"To nearly lose your life, to nearly lose your mouth, your voice, your whole face, as a rapper . . . and I had to be on TV! My face looks crazy to me now. . . .But I have to just thank God for the situation that I am in. . . . 'Through the Wire' is the worst thing that could've possibly happen to me, and now it's obviously the best thing. Look how it exploded!"

The near-death experience worked out in the rapper's favor, so during the next wave, Kanye created a fake beef with another rapper who had a near death experience, 50 cent. The two traded jabs on TV and in magazines, and later admitted that it was all in fun — which isn’t a bad thing, because it was competitive, based on album sales, and no one got hurt. The goal was attention and both rappers benefitted.

Kanye is at his best when the creativity speaks. Before "My Beautiful Dark Twisted Fantasy" dropped, Kanye created Good Fridays, where he and his team at Good Music dropped a new song every Friday. Those songs were amazing because they were raw while being soulful, and they got us all excited waiting for the new track every week. It’s important to mention that in between all of these ploys to bring attention to himself, Ye was making some amazing music.

Other instances of Ye pre-album hype includes him going off on radio shows, like when he yelled, “You ain’t got the answers Sway!,” running on stage to interrupt Taylor Swift at MTV's VMAs, going on "Ellen" and comparing himself to Walt Disney, wearing Confederate flags when "Yeezus" dropped. And now, he's faking being pro-Trump.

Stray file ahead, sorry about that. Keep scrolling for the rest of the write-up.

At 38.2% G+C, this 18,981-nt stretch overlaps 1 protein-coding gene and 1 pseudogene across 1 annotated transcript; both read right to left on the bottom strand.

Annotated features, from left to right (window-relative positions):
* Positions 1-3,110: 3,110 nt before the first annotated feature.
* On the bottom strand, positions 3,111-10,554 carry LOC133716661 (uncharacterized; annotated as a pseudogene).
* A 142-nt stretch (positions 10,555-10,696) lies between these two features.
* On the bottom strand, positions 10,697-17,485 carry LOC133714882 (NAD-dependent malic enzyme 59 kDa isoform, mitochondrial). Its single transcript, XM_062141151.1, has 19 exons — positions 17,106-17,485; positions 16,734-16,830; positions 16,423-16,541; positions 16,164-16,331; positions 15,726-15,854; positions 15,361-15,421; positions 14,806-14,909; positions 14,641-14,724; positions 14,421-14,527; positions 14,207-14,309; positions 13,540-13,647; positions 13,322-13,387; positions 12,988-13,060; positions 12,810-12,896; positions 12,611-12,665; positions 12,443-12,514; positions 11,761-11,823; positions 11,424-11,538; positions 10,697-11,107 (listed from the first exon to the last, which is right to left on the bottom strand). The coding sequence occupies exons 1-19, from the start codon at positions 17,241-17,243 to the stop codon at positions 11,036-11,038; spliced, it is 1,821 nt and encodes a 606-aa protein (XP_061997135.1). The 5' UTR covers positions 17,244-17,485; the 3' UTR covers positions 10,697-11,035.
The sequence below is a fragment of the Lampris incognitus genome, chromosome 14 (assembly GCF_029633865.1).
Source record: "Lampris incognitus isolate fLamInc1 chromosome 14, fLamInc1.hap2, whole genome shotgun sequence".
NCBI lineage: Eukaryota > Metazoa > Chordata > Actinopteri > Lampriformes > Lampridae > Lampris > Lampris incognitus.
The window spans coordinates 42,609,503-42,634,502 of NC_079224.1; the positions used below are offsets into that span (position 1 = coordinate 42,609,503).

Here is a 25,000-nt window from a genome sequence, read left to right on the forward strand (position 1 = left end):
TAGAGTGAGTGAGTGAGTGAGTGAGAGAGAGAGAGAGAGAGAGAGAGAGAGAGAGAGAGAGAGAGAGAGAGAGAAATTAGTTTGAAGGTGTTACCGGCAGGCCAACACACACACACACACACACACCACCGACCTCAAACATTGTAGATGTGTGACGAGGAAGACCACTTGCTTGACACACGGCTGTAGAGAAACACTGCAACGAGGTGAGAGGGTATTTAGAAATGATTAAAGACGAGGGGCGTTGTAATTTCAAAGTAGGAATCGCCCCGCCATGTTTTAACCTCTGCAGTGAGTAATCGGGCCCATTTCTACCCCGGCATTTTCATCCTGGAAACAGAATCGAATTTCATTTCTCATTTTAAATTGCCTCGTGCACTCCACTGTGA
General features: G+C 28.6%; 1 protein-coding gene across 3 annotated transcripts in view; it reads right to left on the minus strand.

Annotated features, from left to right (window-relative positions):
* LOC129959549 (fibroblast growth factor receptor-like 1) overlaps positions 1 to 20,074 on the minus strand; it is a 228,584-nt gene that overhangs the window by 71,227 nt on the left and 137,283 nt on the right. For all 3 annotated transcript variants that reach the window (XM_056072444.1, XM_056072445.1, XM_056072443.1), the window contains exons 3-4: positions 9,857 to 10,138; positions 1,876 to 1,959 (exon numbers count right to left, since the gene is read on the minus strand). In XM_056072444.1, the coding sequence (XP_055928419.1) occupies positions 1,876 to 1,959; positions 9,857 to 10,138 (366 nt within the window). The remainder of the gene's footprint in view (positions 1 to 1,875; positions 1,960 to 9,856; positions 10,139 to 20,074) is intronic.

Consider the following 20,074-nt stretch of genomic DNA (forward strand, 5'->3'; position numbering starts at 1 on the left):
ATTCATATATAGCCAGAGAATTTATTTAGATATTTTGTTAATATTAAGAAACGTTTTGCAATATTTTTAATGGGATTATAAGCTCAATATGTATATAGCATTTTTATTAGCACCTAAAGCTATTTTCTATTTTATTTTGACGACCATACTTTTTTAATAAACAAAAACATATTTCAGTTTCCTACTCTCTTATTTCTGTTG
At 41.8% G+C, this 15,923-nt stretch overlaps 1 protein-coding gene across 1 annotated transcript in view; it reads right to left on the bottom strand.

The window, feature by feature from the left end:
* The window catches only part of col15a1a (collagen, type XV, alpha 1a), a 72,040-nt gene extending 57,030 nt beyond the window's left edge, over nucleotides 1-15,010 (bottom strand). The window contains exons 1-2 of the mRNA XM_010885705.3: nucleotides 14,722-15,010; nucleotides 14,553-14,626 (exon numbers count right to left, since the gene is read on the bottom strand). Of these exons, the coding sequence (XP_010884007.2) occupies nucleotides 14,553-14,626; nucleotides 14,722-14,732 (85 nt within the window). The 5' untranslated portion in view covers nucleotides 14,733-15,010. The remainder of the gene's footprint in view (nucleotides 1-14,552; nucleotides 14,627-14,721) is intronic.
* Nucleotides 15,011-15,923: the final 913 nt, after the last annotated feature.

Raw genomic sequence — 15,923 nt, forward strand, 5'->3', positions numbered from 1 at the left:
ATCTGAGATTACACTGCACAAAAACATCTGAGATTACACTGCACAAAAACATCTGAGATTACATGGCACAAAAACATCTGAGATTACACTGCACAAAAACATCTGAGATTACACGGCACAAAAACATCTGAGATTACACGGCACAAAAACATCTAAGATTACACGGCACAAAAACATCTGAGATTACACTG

Yes, I think he is faking.

Kanye West is not a real Trump supporter­­, he’s an attention whore — just like Trump, he will do any and everything to be talked about, especially when he has an album coming out soon. His old antics were cool, but now he's treading dangerous territory. You can't represent the hip hop community while aligning yourself with a person who proudly oppresses and demonizes poor people. That is totally unacceptable.

Does Kanye have a mental illness? Yes — it’s called Capitalism: Addiction to Money, and many other Americans suffer from the same ailment. The only difference is that we aren't all selling our souls because of it.

I’m sure Kanye will publicly reject Trump and go back to being the same old Kanye after the buzz for his new album dies down. And many will forgive him, like they always do, especially if the music is good. But me? I'm over it.


D. Watkins

D. Watkins is an Editor at Large for Salon. He is also a professor at the University of Baltimore and founder of the BMORE Writers Project. Watkins is the author of the New York Times best-selling memoirs “The Beast Side: Living  (and Dying) While Black in America” and "The Cook Up: A Crack Rock Memoir." His latest book, "We Speak For Ourselves: A Word From Forgotten Black America," is out now.

MORE FROM D. WatkinsFOLLOW @dwatkinsworld